Proactive parenting is a positive approach to nurturing the best versions of our kids. Reactive parenting causes our kids to retreat and fear failure. How we respond to the ups and downs of everyday parenting may be the most critical element of successful parenting. With patient, persistent, and positive guidance our children will trust that the directions and correction we give will guide them to happier and more successful lives. Consider the formula of E + R = O. An event plus our response will create an outcome. When our responses are negative to negative events, the outcome is only going to be more negative. Do the math:
-2 + -2 = -4
-2 + 0 = -2
-2 + 2 = 0
-2 + 4 = 2
The trick to this math is to pause between the event (E) and your response (R). Using the “paus-itivity button” can help us to create a proactive response instead of a reactive one. I encourage you to pause when you are peeved and listen with understanding and empathy. Take a knee! I used this example with the kids this morning at Shared Start. When a player is injured on the field we take a knee and pause while the player gets back on their feet. Then we applaud their courage to play on. It also means to get down to their eye level and express understanding and empathy. Listening with understanding and empathy is a part of our emotional intelligence (EQ). Did you know that our EQ has a much more profound effect on success than our IQ? It is reported that 85% of success can be attributed to our human relationship skills versus 15% due to our technical knowledge.
In other words, how we speak to our children has a much more profound effect on parenting than what we speak to our children. Whether the goal is to get out the door in the morning, finishing a meal, sharing with a sibling, or getting ready for bed, our willingness and ability to listen carefully will determine how well we maintain our composure and how cooperative our children will act. Empathy is a powerful tool in any relationship. Using our two ears and one mouth proportionally, will always improve relationships.
“There’s no way to be a perfect mother (or father), and a million ways to be a good one.” – Jill Churchill
“If you judge people, you have not time to love them.” – Mother Teresa
“Darkness cannot drive out darkness; only light can do that. Hate cannot drive out hate; only love can do that.” – Martin Luther King, Jr.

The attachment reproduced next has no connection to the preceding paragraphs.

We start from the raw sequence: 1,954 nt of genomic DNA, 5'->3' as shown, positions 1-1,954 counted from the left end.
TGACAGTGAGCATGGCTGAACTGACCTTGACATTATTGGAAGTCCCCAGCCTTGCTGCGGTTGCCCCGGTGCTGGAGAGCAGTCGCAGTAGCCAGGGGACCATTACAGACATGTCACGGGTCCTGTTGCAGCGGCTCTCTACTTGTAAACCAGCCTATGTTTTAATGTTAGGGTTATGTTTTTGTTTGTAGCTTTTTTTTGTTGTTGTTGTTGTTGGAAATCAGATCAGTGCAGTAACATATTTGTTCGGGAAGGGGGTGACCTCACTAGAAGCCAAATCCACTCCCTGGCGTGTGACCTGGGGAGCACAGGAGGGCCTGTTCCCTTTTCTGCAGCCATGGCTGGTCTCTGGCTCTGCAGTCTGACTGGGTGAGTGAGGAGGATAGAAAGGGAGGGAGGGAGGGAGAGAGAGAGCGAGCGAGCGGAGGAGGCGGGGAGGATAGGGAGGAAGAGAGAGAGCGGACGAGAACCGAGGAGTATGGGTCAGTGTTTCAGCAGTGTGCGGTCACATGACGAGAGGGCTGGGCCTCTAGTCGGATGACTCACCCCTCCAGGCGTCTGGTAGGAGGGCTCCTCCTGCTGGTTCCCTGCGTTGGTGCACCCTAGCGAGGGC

“Never look down on anybody unless you’re helping them up.” – Jesse Jackson
Tips for building this asset (Positive Communication) also means listening to a young person’s perspective, not to advocate your position. Be available when young people need you—and even when they think they don’t. Take good care of yourself so when your children want to talk, you can give them your full attention. Also try these In your home and family:
Make it easy for your child to spend time talking with you. Keep an extra stool or chair in the kitchen, den, home office, or workshop area. When you’re in the car together is a great time to chat, too.In your neighborhood and community: Ask young people you know caring questions, such as: What was the best thing about school today? What was the best act in the talent show? Why? Listen to their answers and respond accordingly. In your school or youth program: During parent meetings, discuss the importance of positive communication between parents and children.
Almond Acres Charter Academy is the first school in the county to introduce a unique student leadership program, Leader in Me, for the 2018-19 school year.
The Leader in Me initiative will integrate leadership development into existing school programs, curricula, and traditions. Leader in Me is an inside-out approach that is evidence-based, empowering students with the leadership and life skills they need to thrive. It’s based on the premise that every child possesses unique strengths and has the ability to be a leader, thus improving relationships, transforming culture, and motivating staff and students alike.
Centered around Stephen Covey’s book, The 7 Habits of Highly Effective People, students will focus on skills that nourish the heart (socialization, service, empathy, synergy), the mind (reading, visualizing, planning, writing), the body (exercise, nutrition, stress management, balanced life), and the soul (value clarification, commitment, reflection, perspective).
“The Leader in Me program encourages problem-solving skills that affect not only the student and the school, but also the community. When students have the confidence to know that they can make a difference, they do make a difference,” said Bob Bourgault, Executive Director of Almond Acres. “Leaders are followers of what is good, true, and right.”
Via: Paso Robles Press